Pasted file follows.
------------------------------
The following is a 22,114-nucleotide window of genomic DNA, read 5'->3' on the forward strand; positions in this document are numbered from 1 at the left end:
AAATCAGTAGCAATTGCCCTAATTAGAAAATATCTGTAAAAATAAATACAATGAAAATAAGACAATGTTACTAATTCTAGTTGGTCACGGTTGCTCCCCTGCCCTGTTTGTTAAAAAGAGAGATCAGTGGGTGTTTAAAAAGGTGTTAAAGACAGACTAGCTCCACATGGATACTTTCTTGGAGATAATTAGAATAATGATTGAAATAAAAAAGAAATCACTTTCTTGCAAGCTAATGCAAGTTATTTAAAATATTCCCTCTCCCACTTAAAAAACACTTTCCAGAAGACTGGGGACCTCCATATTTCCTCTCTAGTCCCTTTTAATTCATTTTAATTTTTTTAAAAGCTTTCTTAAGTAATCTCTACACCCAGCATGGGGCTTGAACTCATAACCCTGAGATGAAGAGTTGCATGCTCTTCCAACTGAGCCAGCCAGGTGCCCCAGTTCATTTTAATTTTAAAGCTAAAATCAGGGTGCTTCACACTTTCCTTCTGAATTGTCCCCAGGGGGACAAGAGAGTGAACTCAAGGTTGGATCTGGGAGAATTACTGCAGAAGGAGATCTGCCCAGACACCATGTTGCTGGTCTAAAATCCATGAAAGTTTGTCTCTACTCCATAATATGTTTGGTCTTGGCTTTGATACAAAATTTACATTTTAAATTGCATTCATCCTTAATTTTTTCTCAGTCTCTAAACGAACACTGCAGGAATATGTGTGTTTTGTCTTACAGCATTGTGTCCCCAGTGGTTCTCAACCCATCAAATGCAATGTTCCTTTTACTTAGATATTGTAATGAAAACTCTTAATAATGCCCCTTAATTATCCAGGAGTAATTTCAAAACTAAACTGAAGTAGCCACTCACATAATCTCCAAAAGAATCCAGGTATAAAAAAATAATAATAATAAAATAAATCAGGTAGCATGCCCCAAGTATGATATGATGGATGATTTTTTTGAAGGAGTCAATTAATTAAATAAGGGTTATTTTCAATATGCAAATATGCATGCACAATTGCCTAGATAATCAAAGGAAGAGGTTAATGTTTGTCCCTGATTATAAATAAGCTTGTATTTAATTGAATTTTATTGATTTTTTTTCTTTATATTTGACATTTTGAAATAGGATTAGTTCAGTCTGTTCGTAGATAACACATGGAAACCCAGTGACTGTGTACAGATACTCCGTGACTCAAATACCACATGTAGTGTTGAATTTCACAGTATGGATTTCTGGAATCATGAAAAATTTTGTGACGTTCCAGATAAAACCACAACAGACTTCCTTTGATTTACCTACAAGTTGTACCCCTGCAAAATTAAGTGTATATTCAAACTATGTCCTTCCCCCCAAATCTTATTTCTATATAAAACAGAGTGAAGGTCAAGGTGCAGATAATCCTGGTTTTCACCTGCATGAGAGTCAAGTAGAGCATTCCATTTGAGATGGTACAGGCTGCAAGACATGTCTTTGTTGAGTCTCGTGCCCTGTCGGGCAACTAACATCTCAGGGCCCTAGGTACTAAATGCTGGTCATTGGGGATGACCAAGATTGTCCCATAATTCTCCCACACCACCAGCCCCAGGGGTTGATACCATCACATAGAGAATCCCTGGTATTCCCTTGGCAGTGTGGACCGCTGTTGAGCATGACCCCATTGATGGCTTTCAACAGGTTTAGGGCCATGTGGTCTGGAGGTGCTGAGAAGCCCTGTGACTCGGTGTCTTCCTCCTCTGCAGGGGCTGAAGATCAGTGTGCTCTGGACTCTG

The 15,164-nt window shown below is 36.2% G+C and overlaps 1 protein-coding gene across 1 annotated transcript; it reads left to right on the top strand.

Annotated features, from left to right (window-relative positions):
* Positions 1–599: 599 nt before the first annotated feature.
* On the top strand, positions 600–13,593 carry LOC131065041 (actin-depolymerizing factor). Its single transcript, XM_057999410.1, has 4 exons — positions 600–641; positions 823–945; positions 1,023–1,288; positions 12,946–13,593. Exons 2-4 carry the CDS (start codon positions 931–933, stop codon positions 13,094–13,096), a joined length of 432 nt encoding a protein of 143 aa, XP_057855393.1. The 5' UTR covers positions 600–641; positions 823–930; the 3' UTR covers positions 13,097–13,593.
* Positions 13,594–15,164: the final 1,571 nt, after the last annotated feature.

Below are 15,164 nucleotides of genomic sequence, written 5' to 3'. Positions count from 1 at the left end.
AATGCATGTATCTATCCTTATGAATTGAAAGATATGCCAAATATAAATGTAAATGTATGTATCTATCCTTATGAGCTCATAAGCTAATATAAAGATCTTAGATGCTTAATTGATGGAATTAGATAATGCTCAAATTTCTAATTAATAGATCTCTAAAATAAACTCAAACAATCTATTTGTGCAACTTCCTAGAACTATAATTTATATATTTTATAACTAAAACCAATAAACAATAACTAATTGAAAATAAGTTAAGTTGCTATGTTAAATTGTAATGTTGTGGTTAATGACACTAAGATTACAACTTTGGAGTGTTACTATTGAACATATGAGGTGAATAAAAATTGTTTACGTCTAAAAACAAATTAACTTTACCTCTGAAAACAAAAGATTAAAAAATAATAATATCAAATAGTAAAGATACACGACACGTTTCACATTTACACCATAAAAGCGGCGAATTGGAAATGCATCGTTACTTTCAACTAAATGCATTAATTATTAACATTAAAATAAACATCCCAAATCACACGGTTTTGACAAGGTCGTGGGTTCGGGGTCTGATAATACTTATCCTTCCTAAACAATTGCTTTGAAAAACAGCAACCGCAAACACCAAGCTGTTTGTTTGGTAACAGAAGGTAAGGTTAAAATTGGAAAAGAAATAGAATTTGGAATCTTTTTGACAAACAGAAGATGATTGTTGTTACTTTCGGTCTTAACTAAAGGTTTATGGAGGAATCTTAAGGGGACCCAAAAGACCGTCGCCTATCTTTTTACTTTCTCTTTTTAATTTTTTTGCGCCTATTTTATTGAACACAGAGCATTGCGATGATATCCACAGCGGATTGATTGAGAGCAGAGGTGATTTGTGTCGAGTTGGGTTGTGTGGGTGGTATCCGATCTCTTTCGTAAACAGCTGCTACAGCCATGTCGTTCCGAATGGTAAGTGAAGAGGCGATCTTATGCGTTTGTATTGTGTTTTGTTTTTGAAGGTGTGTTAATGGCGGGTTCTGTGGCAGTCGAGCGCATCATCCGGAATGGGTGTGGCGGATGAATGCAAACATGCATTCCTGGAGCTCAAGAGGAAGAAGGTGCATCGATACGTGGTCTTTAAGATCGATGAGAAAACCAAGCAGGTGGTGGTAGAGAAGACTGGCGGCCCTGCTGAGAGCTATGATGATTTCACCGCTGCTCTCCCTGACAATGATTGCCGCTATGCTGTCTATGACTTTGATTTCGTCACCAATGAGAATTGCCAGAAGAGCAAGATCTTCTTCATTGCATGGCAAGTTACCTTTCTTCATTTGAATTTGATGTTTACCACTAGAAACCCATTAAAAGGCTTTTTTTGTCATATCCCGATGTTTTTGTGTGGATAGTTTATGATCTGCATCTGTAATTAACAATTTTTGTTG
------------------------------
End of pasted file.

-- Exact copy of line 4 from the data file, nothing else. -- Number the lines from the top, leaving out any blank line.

Annotated features, from left to right (window-relative positions):